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Oakland University puts ‘BioButton’ to use to help prevent COVID spread

ROCHESTER HILLS, Mich. – To help protect its campus from coronavirus, Oakland University is offering a wearable device to students and staff that tracks the wearer’s temperature, heart rate and more.

The BioButton, created by BioIntelliSense, will combine vital sign information and screening questions to clear users for regular activities.

RELATED: Tracking coronavirus cases, outbreaks in Michigan schools

The BioButton is a small device that sticks to the user’s chest with sticky tabs, where it measures certain vitals and can alert the wearer and the health clinic of important changes in those vitals — like a spike in temperature and heart rate.

“OU is joining the battle by looking outside of the box for creative and new problem-solving opportunities,” said Dr. David Stone, with OU. “Our hope is that the BioButton can help us prevent individual spread from becoming major outbreaks.”

Using the early warning device, students and faculty can

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Oakland University offers COVID-19 sensing, tracking devices to students, staff amid rising cases

The first batch of BioButtons has arrived at Oakland University as cases of COVID-19 increase on campus and throughout Michigan.

The university received 1,500 of the wearable devices for students and faculty and began distributing them at the beginning of the week, said David Stone, OU’S chief research officer.

The devices, purchased from Denver-based BioIntelliSense for $90,000, are being used for early detection of the coronavirus by measuring temperature and vital signs. Funded through federal CARES Act money, they are being offered free of charge to OU students and employees.

“This is a way to limit outbreaks,” Stone said. “We want to keep one case in a dorm from becoming 50.”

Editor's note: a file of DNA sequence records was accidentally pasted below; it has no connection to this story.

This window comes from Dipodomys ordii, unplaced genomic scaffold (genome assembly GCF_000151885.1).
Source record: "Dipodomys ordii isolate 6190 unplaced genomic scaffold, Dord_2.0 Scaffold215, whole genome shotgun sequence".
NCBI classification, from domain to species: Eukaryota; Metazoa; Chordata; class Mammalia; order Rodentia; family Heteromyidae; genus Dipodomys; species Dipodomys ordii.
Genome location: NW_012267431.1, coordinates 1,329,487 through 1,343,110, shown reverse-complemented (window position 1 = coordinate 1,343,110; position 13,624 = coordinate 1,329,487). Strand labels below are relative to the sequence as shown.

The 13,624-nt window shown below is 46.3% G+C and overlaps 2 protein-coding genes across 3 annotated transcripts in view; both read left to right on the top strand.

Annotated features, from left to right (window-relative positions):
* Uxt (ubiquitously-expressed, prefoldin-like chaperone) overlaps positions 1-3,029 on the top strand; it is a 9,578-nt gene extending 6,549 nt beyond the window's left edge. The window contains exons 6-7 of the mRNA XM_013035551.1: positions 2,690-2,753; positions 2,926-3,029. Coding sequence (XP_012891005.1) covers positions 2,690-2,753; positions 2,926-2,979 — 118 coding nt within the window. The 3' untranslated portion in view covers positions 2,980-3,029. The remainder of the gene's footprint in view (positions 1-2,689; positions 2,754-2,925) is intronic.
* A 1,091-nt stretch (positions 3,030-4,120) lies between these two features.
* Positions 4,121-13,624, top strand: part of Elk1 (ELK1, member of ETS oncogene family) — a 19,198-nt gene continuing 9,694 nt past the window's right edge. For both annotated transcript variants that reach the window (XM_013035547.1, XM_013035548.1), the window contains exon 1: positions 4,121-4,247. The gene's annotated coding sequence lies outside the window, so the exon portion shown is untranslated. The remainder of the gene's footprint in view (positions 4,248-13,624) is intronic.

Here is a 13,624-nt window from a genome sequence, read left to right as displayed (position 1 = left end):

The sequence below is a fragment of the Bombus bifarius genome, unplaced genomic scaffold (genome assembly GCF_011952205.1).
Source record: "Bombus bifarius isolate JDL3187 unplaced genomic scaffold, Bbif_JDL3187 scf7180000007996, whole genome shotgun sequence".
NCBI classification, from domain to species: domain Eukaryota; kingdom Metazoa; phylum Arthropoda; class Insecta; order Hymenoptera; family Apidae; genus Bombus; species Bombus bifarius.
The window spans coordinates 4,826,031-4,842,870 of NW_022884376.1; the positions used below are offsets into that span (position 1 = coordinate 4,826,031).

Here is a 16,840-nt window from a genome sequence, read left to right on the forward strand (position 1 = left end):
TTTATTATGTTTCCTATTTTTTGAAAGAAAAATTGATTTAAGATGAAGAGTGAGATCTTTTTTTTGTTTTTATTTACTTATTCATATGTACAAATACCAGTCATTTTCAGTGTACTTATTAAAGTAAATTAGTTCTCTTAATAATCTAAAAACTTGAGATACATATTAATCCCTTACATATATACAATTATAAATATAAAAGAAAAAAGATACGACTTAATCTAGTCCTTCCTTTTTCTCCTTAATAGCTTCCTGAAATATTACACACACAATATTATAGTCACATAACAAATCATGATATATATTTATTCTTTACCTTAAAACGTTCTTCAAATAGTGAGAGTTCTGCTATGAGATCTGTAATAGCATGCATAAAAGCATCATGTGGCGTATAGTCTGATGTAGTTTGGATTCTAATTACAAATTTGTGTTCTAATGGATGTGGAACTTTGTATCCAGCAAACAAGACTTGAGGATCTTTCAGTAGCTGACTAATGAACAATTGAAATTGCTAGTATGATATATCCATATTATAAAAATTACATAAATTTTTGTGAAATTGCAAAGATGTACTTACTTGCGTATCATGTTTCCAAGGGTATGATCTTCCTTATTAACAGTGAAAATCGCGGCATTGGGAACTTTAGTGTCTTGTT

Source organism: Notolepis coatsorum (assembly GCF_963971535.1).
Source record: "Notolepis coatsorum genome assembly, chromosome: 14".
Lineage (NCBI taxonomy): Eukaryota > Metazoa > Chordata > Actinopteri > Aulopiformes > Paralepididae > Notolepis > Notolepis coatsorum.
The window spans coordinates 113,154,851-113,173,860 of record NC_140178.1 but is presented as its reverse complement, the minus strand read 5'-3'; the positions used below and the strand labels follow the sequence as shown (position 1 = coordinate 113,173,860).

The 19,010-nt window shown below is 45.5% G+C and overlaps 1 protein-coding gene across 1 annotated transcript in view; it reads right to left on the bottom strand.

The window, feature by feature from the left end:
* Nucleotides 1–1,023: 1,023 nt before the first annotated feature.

COVID-19 cases tied to OU remained in the single digits this fall until the last week in October, when 29 commuter students tested positive for the coronavirus, according to university data. The following week, OU had an outbreak on

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Video: Hear from Vallejo couple who stress power of Black love, education in Oakland protest

Louis Michael’s college graduation was canceled over the summer, but the Vallejo resident still wanted to walk in his cap and gown.

So he wore it to a protest on May 29 in Oakland with a Black Lives Matter T-shirt under the gown. Sarahbeth Maney’s photograph of Michael standing with his fist in the air in front of police officers went viral. It was Michael’s first protest. Four days later, on June 2, the direction of Michael’s life changed when Sean Monterrosa, a 22-year-old San Franciscan, was fatally shot by Vallejo police. He was the 19th person killed by Vallejo police since 2010.

Michael, 23, had planned to go to graduate school. Instead, in June, he started Vessels of Vallejo, a community organization to fight the oppression of marginalized people. In August, he began his campaign for a seat on the Vallejo City Council.  He only captured 37% of the

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